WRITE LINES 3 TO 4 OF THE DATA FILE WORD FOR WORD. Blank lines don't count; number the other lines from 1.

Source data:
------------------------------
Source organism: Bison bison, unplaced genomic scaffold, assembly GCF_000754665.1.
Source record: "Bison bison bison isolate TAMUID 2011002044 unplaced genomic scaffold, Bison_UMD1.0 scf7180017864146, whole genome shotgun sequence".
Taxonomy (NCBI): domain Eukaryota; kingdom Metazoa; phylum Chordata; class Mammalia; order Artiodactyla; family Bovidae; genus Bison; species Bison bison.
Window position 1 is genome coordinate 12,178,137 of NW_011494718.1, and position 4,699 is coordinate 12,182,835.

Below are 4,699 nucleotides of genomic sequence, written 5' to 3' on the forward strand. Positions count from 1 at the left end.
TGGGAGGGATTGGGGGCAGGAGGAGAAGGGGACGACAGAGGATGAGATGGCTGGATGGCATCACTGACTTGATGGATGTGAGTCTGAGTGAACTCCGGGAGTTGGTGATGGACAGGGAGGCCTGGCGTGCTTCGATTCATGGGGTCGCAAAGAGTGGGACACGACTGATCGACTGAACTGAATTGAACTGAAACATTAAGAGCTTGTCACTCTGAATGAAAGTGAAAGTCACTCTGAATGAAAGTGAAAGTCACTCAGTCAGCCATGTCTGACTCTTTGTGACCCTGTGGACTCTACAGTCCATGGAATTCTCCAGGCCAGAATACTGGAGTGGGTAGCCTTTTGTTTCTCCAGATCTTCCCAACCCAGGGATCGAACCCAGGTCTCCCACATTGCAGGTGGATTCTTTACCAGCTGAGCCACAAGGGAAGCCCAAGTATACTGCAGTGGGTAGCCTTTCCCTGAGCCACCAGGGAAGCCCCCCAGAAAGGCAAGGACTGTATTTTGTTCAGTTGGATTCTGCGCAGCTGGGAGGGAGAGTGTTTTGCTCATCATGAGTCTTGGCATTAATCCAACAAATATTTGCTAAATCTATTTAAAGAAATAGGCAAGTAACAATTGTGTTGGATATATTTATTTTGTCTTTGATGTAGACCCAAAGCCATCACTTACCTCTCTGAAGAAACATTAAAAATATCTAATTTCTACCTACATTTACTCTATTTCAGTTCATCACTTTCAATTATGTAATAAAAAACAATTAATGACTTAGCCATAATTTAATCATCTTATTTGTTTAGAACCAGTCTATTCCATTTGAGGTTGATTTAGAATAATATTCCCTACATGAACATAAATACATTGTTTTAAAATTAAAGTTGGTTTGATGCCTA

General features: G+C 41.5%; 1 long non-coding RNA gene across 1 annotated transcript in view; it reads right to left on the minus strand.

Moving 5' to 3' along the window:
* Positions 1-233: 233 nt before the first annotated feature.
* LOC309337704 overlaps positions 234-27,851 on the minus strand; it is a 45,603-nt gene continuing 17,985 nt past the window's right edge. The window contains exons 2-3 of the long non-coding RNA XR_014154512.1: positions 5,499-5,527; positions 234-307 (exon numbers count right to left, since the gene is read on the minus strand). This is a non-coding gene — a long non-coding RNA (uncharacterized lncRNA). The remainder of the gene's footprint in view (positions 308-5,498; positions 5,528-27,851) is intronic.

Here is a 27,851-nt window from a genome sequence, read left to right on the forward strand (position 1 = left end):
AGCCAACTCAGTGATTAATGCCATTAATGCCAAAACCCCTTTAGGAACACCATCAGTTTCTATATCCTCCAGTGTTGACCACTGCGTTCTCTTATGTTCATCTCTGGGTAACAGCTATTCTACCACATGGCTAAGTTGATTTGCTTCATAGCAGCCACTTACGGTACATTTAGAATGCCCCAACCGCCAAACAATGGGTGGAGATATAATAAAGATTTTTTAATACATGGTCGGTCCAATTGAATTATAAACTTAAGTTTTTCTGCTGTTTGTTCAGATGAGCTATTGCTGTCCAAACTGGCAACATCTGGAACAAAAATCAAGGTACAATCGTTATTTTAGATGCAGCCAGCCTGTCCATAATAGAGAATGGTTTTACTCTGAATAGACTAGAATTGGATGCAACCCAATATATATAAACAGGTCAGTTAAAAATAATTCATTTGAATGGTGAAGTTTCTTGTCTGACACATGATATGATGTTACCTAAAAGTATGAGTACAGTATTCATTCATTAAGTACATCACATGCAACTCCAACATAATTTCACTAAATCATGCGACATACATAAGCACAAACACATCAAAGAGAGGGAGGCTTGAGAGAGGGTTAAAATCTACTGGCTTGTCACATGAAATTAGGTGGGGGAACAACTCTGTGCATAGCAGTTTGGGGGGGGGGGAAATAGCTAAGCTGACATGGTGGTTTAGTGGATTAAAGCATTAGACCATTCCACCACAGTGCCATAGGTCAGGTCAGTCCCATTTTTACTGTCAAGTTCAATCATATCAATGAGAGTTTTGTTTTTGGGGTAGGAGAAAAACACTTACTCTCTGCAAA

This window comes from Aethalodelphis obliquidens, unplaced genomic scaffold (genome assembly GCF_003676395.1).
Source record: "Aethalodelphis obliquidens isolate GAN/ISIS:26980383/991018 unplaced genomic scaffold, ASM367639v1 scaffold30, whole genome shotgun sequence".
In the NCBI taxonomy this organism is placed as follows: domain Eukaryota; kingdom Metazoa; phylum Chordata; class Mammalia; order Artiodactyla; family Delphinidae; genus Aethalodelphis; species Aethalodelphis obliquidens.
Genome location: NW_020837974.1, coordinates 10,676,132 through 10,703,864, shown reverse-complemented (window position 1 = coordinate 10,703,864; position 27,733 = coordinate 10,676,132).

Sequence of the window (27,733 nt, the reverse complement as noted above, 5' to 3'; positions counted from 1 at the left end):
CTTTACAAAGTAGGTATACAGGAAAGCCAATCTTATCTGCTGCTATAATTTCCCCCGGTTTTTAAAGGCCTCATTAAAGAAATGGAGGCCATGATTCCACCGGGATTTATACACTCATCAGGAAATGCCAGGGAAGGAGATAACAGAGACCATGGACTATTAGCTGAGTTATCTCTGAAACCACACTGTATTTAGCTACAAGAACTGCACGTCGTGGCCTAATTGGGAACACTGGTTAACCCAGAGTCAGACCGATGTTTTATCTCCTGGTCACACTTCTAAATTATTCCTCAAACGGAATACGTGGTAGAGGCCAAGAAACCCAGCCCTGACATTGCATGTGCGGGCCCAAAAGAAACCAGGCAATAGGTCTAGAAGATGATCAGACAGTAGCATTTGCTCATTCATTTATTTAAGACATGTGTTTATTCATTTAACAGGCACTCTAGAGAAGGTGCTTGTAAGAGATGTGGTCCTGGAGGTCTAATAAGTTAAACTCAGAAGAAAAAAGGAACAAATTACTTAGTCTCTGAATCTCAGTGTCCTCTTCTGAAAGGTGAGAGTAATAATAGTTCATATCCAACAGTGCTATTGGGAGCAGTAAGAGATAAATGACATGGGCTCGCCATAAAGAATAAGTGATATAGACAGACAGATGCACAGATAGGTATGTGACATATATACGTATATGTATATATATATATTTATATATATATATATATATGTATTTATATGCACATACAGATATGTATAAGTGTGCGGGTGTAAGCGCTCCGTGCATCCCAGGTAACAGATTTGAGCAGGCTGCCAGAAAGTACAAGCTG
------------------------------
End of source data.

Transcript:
Taxonomy (NCBI): domain Eukaryota; kingdom Metazoa; phylum Chordata; class Mammalia; order Artiodactyla; family Bovidae; genus Bison; species Bison bison.
Window position 1 is genome coordinate 12,178,137 of NW_011494718.1, and position 4,699 is coordinate 12,182,835.